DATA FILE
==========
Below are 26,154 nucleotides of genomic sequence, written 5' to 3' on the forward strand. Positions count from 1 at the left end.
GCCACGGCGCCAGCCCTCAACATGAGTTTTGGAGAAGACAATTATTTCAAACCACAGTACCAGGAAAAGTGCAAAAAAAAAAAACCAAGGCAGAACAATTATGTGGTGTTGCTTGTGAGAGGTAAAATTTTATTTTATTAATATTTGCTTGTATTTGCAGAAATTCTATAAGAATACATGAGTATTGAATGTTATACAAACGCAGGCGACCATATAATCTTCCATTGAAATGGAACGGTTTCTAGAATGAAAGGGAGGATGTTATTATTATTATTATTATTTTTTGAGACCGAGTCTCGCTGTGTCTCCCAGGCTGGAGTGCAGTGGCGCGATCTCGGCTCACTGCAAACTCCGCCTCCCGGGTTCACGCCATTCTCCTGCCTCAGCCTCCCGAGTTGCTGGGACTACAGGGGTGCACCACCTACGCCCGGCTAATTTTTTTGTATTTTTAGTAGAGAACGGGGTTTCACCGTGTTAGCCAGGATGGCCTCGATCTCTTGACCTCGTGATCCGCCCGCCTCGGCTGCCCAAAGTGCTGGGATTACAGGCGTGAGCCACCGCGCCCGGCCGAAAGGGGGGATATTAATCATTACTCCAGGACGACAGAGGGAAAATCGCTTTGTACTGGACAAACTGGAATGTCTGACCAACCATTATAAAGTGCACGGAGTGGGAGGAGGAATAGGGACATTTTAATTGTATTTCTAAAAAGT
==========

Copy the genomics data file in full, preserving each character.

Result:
Below are 26,154 nucleotides of genomic sequence, written 5' to 3' on the forward strand. Positions count from 1 at the left end.
GCCACGGCGCCAGCCCTCAACATGAGTTTTGGAGAAGACAATTATTTCAAACCACAGTACCAGGAAAAGTGCAAAAAAAAAAAACCAAGGCAGAACAATTATGTGGTGTTGCTTGTGAGAGGTAAAATTTTATTTTATTAATATTTGCTTGTATTTGCAGAAATTCTATAAGAATACATGAGTATTGAATGTTATACAAACGCAGGCGACCATATAATCTTCCATTGAAATGGAACGGTTTCTAGAATGAAAGGGAGGATGTTATTATTATTATTATTATTTTTTGAGACCGAGTCTCGCTGTGTCTCCCAGGCTGGAGTGCAGTGGCGCGATCTCGGCTCACTGCAAACTCCGCCTCCCGGGTTCACGCCATTCTCCTGCCTCAGCCTCCCGAGTTGCTGGGACTACAGGGGTGCACCACCTACGCCCGGCTAATTTTTTTGTATTTTTAGTAGAGAACGGGGTTTCACCGTGTTAGCCAGGATGGCCTCGATCTCTTGACCTCGTGATCCGCCCGCCTCGGCTGCCCAAAGTGCTGGGATTACAGGCGTGAGCCACCGCGCCCGGCCGAAAGGGGGGATATTAATCATTACTCCAGGACGACAGAGGGAAAATCGCTTTGTACTGGACAAACTGGAATGTCTGACCAACCATTATAAAGTGCACGGAGTGGGAGGAGGAATAGGGACATTTTAATTGTATTTCTAAAAAGT